One of the things we see more often than not when we do SEO audits is topical dilution.
Topical dilution means the subject focus on a site or section of the site gets off track (sometimes worse than others). In layman’s terms, Google gets distracted when it’s trying to figure out what a site/page is about. So to help educate others on this matter I’ve put together a list of 10 causes of topical dilution and how to avoid/work around each one:
1. Excessive Code.
It doesn’t matter if it’s lazy coding, ignorant coding or “we need to impress everyone with our mad coding skills” coding, somewhere in the source code there are more snippets of code than actual text for users to read. I’m not saying the solution is to add more content than there is code when this happens, I’m saying you need to have someone other than the person who coded that page look at it, clean it up and keep the same functions working. Clean coding is good, proper coding.
Sidebars, IMO, get overused and abused. It’s as if site owners want to cram as much “cool” stuff in there as possible. From Twitter updates to blog rolls and random quotes to videos, it’s clutter that can take away from the central message of the current page.
Does this mean you get rid of the stuff there? No, not entirely. It just means you should look at it and ask yourself, “Does this enhance or add to the message I’m trying to convey here?” If it does then keep it, if not I’d consider getting rid of it.
3. External Links.
Have you clicked a link on a site hoping to find a great resource than another link on that site than a link on that site then another; next thing you know you’re creating your content and tweeting them out. FYI it was hard not to link out to a hilarious lolcat…appreciate my restraint by tweeting and commenting below.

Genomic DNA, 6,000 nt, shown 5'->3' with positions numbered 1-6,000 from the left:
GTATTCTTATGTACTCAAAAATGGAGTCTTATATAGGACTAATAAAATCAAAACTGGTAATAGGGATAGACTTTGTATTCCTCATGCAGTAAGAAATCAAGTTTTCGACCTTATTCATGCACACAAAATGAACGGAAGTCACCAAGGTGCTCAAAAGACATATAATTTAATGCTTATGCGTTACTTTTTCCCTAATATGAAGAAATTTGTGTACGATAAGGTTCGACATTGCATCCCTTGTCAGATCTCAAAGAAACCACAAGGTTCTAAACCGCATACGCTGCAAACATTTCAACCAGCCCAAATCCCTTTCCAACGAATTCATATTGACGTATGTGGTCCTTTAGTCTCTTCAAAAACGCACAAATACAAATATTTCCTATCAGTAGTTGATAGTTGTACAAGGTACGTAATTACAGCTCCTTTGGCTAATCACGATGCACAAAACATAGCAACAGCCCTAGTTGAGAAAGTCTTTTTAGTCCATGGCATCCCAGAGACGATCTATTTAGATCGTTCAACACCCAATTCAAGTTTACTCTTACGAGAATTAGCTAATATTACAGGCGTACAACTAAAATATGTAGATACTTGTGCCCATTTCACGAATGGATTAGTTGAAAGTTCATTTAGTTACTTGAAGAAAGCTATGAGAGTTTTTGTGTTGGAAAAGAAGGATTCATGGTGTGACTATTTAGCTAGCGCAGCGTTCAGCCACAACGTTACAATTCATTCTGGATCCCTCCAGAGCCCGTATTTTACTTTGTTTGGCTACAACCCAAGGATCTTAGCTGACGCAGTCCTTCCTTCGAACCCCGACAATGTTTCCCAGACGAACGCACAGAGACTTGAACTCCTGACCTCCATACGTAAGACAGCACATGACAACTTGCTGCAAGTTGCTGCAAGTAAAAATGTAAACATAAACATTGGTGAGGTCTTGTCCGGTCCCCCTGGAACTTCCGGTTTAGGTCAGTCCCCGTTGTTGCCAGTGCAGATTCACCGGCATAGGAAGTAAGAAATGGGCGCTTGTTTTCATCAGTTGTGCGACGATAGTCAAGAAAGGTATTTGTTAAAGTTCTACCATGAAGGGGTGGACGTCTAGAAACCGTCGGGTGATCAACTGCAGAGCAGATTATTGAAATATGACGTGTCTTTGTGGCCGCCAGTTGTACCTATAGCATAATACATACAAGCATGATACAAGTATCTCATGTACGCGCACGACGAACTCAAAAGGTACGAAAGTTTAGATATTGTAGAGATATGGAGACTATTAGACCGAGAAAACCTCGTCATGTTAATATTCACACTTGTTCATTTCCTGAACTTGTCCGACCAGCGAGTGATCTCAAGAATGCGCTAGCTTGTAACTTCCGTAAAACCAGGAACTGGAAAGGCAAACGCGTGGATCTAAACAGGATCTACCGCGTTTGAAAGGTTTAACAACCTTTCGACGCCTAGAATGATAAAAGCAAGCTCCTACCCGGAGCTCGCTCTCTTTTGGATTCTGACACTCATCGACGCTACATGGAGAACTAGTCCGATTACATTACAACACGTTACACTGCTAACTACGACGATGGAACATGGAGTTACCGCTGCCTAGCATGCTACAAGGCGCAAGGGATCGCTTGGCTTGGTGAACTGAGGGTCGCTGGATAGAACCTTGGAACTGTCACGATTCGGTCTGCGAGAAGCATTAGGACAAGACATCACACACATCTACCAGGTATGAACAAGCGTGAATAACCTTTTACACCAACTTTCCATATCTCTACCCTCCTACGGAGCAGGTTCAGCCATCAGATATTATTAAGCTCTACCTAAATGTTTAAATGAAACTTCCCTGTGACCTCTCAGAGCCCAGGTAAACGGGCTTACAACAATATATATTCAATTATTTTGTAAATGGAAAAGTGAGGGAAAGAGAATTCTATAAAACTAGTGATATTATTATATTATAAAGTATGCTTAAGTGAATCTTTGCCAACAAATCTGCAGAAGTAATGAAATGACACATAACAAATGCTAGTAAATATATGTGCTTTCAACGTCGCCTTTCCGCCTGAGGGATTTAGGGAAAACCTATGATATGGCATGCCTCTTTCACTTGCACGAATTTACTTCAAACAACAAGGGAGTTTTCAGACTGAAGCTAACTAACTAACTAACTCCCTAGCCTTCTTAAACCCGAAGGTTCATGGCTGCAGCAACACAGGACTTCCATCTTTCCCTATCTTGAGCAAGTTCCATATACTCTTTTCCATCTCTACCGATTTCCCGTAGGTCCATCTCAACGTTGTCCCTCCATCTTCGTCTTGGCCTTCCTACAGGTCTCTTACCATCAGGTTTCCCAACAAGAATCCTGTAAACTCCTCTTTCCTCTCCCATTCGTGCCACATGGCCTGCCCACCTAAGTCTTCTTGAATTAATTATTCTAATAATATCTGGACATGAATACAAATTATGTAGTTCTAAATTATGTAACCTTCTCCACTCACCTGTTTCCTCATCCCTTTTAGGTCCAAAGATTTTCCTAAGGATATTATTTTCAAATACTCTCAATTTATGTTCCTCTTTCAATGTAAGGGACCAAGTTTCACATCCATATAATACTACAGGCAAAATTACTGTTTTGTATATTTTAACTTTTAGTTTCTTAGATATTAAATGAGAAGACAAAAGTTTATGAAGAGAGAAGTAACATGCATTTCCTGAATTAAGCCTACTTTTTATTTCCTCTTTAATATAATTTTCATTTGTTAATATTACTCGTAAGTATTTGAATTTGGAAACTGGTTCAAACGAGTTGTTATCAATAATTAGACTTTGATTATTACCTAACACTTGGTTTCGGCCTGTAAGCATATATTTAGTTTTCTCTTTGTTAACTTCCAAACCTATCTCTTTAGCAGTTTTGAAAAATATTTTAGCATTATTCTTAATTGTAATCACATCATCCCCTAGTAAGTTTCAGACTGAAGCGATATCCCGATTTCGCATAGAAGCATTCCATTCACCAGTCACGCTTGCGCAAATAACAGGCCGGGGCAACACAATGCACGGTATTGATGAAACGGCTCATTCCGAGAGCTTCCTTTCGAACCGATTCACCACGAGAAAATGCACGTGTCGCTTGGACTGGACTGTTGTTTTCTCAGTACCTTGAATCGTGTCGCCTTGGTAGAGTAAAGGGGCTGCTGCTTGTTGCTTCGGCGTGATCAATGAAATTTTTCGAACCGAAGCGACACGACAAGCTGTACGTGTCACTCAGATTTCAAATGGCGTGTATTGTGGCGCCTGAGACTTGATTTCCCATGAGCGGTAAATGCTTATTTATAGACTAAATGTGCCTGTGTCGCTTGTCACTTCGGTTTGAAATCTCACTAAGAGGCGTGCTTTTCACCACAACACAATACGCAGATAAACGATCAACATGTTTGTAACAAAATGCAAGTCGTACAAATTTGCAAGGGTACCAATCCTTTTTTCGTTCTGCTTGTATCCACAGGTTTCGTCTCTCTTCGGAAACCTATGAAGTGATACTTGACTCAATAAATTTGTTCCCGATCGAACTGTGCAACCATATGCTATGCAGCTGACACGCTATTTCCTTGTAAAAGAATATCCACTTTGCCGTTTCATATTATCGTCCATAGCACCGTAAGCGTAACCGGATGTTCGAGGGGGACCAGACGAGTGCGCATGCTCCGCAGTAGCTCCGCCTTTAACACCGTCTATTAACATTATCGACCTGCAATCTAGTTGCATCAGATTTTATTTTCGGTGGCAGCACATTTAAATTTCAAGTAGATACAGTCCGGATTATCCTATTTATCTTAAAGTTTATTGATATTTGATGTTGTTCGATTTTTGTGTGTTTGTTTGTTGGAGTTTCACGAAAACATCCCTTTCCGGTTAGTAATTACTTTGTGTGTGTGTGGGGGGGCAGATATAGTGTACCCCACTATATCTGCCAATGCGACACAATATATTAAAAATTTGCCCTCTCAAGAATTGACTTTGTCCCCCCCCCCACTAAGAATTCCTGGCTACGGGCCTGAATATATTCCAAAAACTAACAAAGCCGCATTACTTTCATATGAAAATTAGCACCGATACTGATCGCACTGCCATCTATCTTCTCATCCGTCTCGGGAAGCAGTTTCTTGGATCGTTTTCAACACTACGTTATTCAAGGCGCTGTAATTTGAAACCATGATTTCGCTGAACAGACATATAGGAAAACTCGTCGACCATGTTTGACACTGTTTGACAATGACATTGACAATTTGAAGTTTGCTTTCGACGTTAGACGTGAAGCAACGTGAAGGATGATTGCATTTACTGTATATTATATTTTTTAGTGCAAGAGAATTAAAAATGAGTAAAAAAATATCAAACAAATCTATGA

People link away from their sites for numerous reasons, but no matter the reason these links should be pointed to sites that are relevant to the material on the page containing the link.
When search engines see external links on a page, they are looking for a relationship, for commonality between the pieces of content that make sense. Sure it is funny to link out to a funny video on YouTube rickrolling users, but there is a time and place for that and such pieces of content most likely are trying to rank for highly competitive terms. When that’s the case, it’s better to keep the links focused on the topic at hand.
4. Internal Links.
When site owners hear that linking internally will help their SEO efforts, they immediately begin cross-linking pages without paying attention to the pages being linked together. Internal links need to have a real focus on the relationship between the pages. Linking a page about laptops to a page about computer accessories might seem like a good idea, but it’d be even better if both pages were laptop specific.
If you’ve got a great navigation already in place, then there isn’t need to link the top level pages to each other internally. Instead, focus on helping the search engines discover the relationships between the child pages.
5. Random Content.
One thing site owners can be guilty of when writing the content for their site is not staying focused. A page begins describing how great a service is then after a few paragraphs the topic shifts to another service, then another and before you know it all of the services have either been written in full or have a paragraph or two written. It might sound fine if it were on the home page, quick snippets linking to the other pages, but stuff like this happens on other pages.